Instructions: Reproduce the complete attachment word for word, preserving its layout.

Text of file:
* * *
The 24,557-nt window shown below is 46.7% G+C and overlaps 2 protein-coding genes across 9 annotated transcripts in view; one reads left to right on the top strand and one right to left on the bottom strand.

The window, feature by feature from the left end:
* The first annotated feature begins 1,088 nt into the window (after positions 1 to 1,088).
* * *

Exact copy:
The 24,557-nt window shown below is 46.7% G+C and overlaps 2 protein-coding genes across 9 annotated transcripts in view; one reads left to right on the top strand and one right to left on the bottom strand.

The window, feature by feature from the left end:
* The first annotated feature begins 1,088 nt into the window (after positions 1 to 1,088).